Sunday, August 30, 2009


For the past two months I have been living by one precept: I won’t sleep if I don’t get enough exercise during the day. I am on a constant rotation of stair machines, swimming, power yoga and powerish walking. I am suddenly in wonderful shape, fitting into the jeans that I was too fat for a few months ago.

I also have days when my body cries out for a break. ‘You'll kill us with a big workout every day,’ my muscles scream. On those days I let the hours slide by, and in the evening I take a slow walk 10 blocks up and back on my street. At bedtime I am wide awake and I spend most of the night that way. The next day I am back at the gym.

At some point I was going to truly collapse, and that’s what I got after a night of little sleep, a big workout, a five hour plane flight, and another workout the next day. I did it all in hopes of keeping myself in balance. What I got instead was the opposite: too exhausted to sleep, too exhausted to move around.

I spent yesterday feeling as if my bones had been through a bone crusher and my muscles had been through a muscle crusher. In fact, such a machine exists, with both functions combined into one and having the added advantage of putting your body clock at odds with the schedule of those around you; it is called The Airplane.

Now, after years of practice my brain is pretty much stuck in the groove of constantly thinking about how to avoid physical discomfort: take pills at the 15 different proper times throughout the day, eat the right foods at the right times, don't eat the food that make you feel like a car crash, don’t lie down in bed too long, but do take naps, give myself daily injections and get others to give me more daily injections, if I can’t sleep try taking more chlorella, if my legs ache try taking Heart Gems (yes, I take a supplement called Heart Gems!) but not too many or you might not sleep, etc. Flagging in any of these duties brings on some form of physical discomfort —headache, insomnia, nausea, fatigue, etc. I put this all under the noble label of Taking Care of Myself and Keeping My Body in Balance, but really I am just trying to keep from feeling rotten.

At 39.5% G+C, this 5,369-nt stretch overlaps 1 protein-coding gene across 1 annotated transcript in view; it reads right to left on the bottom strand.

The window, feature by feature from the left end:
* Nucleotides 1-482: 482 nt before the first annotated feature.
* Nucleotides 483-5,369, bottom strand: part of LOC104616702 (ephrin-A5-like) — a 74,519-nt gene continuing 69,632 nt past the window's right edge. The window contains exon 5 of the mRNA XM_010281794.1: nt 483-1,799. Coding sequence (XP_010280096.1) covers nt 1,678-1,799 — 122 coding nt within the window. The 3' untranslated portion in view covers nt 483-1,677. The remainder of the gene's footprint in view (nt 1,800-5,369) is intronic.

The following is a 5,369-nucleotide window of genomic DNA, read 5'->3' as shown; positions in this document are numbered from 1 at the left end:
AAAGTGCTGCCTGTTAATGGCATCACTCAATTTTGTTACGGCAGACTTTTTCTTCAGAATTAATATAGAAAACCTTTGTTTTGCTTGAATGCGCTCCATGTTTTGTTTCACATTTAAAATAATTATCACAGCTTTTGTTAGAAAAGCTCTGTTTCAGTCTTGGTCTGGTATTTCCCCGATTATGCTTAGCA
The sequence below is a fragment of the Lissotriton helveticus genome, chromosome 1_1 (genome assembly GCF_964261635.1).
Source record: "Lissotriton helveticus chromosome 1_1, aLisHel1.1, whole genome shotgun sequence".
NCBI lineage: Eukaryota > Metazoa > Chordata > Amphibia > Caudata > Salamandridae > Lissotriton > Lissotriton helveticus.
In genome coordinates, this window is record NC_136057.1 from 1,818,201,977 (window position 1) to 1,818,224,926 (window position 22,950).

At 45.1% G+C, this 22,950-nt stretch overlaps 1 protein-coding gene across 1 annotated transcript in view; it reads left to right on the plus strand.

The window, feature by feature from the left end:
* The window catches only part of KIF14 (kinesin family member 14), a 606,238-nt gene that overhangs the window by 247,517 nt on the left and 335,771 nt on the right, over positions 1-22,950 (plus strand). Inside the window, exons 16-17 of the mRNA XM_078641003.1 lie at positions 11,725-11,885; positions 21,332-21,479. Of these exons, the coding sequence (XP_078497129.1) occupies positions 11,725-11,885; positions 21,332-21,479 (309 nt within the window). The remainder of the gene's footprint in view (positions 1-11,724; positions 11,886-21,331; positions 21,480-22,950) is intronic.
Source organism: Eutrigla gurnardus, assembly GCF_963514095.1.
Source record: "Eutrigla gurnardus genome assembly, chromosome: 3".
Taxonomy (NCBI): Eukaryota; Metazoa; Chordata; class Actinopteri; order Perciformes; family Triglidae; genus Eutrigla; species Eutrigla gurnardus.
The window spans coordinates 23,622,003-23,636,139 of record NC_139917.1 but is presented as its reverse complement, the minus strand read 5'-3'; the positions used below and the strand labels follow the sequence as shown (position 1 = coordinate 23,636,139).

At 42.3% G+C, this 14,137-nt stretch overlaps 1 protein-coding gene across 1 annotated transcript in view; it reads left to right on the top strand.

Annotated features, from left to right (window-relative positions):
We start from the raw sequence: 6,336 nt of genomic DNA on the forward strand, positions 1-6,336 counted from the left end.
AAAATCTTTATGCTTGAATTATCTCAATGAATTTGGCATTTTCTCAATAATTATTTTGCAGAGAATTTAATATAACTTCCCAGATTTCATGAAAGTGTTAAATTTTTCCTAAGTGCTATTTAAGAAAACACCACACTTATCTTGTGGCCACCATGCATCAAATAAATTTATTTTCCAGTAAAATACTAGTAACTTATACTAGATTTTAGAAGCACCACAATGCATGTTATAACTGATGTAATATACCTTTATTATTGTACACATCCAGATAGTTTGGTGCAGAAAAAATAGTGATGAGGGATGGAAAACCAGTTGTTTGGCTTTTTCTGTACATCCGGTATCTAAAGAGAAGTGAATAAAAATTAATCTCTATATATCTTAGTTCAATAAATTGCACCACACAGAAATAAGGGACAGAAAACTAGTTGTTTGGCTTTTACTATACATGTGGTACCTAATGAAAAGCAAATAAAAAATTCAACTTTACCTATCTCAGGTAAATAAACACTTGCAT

Yesterday there was simply no way around it. I was going to feel bad. All I could do was get myself fed and lie on the couch, working on a quilt. I hurt too much to do anything else. At night as I lay wake in bed, having tried all the supplements that usually get me to sleep, I started to panic. I ached all over, I was exhausted and I just couldn’t drift off. I had failed to keep my body in balance! And then I remembered there is another approach I used to take when things were just bad all the time: acceptance. I thought, well, this is the antibiotic treatment for Lyme Disease. What do you expect? Sometimes it’s just going to feel awful and there will be nothing you can do about it.

And yes, that was a comfort. Simply accepting that I felt pretty rotten helped. I got up and searched through my old cassette books on tape and found an Agatha Christie to listen to, and lay down in bed and felt how tired I was and told myself that was OK.


Anonymous said...

I love this post....thank you!

Naomi said...

What a lovely comment, it made my day.